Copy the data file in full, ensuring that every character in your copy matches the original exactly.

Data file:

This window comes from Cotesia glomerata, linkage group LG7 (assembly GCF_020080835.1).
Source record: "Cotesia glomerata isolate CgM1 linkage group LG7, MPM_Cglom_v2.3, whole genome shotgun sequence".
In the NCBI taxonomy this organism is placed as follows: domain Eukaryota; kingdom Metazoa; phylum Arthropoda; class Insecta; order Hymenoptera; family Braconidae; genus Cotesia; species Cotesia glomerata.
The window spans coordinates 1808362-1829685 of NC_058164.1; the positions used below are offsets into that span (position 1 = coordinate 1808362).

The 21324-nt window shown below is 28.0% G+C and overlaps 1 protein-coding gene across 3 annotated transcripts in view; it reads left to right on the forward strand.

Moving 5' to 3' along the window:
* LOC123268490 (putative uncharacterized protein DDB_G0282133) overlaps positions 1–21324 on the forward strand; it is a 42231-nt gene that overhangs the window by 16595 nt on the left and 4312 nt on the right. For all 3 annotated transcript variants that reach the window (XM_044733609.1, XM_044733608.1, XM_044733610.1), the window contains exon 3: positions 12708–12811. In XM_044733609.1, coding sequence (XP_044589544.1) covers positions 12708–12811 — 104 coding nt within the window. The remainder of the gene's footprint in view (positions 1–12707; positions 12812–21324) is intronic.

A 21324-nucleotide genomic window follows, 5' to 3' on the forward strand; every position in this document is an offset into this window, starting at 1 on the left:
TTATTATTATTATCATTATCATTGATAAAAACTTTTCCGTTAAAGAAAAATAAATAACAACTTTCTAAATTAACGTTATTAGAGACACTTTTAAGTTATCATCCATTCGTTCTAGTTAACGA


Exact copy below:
This window comes from Cotesia glomerata, linkage group LG7 (assembly GCF_020080835.1).
Source record: "Cotesia glomerata isolate CgM1 linkage group LG7, MPM_Cglom_v2.3, whole genome shotgun sequence".
In the NCBI taxonomy this organism is placed as follows: domain Eukaryota; kingdom Metazoa; phylum Arthropoda; class Insecta; order Hymenoptera; family Braconidae; genus Cotesia; species Cotesia glomerata.
The window spans coordinates 1808362-1829685 of NC_058164.1; the positions used below are offsets into that span (position 1 = coordinate 1808362).

The 21324-nt window shown below is 28.0% G+C and overlaps 1 protein-coding gene across 3 annotated transcripts in view; it reads left to right on the forward strand.

Moving 5' to 3' along the window:
* LOC123268490 (putative uncharacterized protein DDB_G0282133) overlaps positions 1–21324 on the forward strand; it is a 42231-nt gene that overhangs the window by 16595 nt on the left and 4312 nt on the right. For all 3 annotated transcript variants that reach the window (XM_044733609.1, XM_044733608.1, XM_044733610.1), the window contains exon 3: positions 12708–12811. In XM_044733609.1, coding sequence (XP_044589544.1) covers positions 12708–12811 — 104 coding nt within the window. The remainder of the gene's footprint in view (positions 1–12707; positions 12812–21324) is intronic.

A 21324-nucleotide genomic window follows, 5' to 3' on the forward strand; every position in this document is an offset into this window, starting at 1 on the left:
TTATTATTATTATCATTATCATTGATAAAAACTTTTCCGTTAAAGAAAAATAAATAACAACTTTCTAAATTAACGTTATTAGAGACACTTTTAAGTTATCATCCATTCGTTCTAGTTAACGA